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A Friendship In Twilight: Lockdown Conversations on Death and Life by Jack Miles & Mark C Taylor (Columbia University Press)

A Friendship In Twilight: Lockdown Conversations on Death and Life by Jack Miles & Mark C Taylor (Columbia University Press)

Mark C. Taylor is, according to Wikipedia, ‘a postmodern religious and cultural critic. He has published more than twenty books on theology, metaphysics, art and architecture, media, technology, economics, and postmodernity.’ That means he comes at these things mostly as a philosopher, his theology informed by and dependent upon language and thought and art, more Wittgenstein than study of religious texts. That Wikidescription doesn’t really do him justice: his books include studies of tattooing and piercing, specific conceptual and avant-garde artists, landscape design, the notion of silence, human perception of time, network cultures, pedagogy and the nature of universities, and Imagologies was one of the first books of media philosophy, written collaboratively about the then-developing internet and digital technologies. This man clearly thinks and thinks clearly about everything. 

Since 2004’s Grave Matters there have been a number of publications dealing with death, including Field Notes from Elsewhere: Reflections on Dying and Living (2009), Last Works: Lessons in Leaving (2018) and Abiding Grace: Time, Modernity and Death (also 2018). Like much of his work these are difficult books which deconstruct and process ideas, often using the theories of thinkers such as Kierkegaard, Hegel and Derrida (who Taylor knew).  A Friendship in Twilight is perhaps part of this series of books, but it is also something different.

The back cover blurb suggests the book is Miles and Taylor’s ‘plague journal’, a series of ‘raw and searching letters’, which reflect on (American) politics, the pandemic, catastrophe, literature, art, life and death. I’m not sure I’d call the writing raw, but it is intelligent and questioning, and the dialogue is intriguing, with Miles, a professor of religious studies and a former Jesuit, in many ways a more traditional believer than Taylor’s philosophical stance allows.

Neither, however, offer platitude or emotion as a way to talk to each other. If anything, the book suffers from the opposite, to the extent I longed for a bit of everyday joshing along with the high-flying references, allusions and debate. In a discussion about the construction of memory and recall of same, Miles tells Taylor that ‘[y]our intriguing connection of algorithm and olfaction reminds me, too, that in the human brain, the amygdala, controlling olfaction, is close to the memory centre, which is why scent is so powerfully able to evoke memory. Or so it has been argued.’ Well, yes, smell is a strong trigger for memories, along with music.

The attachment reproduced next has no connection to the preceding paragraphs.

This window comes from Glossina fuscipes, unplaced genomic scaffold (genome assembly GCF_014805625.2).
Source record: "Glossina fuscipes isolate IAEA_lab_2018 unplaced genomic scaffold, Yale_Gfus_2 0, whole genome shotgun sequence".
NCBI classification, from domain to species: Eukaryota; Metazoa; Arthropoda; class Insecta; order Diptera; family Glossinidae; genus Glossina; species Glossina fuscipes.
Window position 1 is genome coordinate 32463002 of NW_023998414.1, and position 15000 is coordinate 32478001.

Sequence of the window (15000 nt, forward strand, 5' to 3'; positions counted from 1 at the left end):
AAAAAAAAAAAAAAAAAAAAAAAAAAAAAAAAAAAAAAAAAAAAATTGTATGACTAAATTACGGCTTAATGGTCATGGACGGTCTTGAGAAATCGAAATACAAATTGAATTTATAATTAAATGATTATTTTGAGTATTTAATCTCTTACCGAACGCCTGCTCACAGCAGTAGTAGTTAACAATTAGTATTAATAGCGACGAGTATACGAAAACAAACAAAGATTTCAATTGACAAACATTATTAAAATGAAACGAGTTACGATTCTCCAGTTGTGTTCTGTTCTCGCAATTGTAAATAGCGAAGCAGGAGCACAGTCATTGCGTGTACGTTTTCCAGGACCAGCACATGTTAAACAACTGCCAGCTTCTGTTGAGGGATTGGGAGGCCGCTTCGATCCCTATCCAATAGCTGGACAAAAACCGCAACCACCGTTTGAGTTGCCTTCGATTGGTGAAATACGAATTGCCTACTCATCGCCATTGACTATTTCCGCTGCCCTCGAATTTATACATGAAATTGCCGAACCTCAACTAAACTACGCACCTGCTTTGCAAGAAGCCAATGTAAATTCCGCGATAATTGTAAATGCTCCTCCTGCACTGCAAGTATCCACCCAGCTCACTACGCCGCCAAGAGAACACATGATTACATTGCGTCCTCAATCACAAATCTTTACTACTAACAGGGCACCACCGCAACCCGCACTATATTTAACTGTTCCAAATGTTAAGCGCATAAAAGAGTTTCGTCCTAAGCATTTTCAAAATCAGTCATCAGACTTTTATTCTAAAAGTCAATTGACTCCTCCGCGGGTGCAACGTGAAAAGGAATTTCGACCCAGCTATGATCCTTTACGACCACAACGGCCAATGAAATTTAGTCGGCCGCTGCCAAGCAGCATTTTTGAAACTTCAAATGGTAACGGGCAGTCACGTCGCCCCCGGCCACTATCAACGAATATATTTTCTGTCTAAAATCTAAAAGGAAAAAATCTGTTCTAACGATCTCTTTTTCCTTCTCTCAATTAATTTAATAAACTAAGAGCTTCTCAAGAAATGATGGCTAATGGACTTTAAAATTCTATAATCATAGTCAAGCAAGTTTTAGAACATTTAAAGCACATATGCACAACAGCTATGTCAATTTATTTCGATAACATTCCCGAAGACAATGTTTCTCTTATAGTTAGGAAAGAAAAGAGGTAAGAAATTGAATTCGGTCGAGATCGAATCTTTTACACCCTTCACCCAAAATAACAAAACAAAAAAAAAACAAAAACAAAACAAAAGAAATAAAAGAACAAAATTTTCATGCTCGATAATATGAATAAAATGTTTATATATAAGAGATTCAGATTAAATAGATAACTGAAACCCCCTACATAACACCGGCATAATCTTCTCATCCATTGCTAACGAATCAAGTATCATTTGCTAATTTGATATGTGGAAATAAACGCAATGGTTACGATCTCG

Elsewhere there is serious debate about Trump [remember him?], the spread of covid, and death. ‘Eternity and nothingness – two sides of the same coin’ says Taylor, before moving his discussion across the topics of black holes, cosmic webs, finite minds and infinity, ending his letter with a brief description of his garden and ‘the harsh winter that lies ahead’. Miles offers a robust reply, noting that Taylor’s ‘intellectual bias is always away from individual agency and toward large processes, either imponderable in principle or else perceptible by a visionary few.’ This, continues Miles, means that ‘rather than seeing fascism as the work of fascists, you [Taylor] elaborated a vision of technological determinism yielding political outcomes.’ Miles ‘own bias’ is ‘toward personal rather than impersonal agency’.

It’s heady stuff, and if at times it is rather elevated and academic, this correspondence clearly offered a lifeline of thoughtful dialogue rooted in long-term friendship which helped offset both the difficulties of life in lockdown, and the awareness that ‘It’s always a question of time. The clock is ticking-ticking for you, for me, for people lying in hospital beds, and ticking for the planet.’ Taylor has been seriously ill in the last few years and it has clearly affected him, along with much that was happening politically, socially and naturally. But Taylor is not simply raging against the dying of the light, he and his friend Jack Miles are still both thinking hard and offering us their opinions, processes, ideas and conclusions to the perplexing questions they feel enabled and challenged to answer.

Rupert Loydell 4th November 2022

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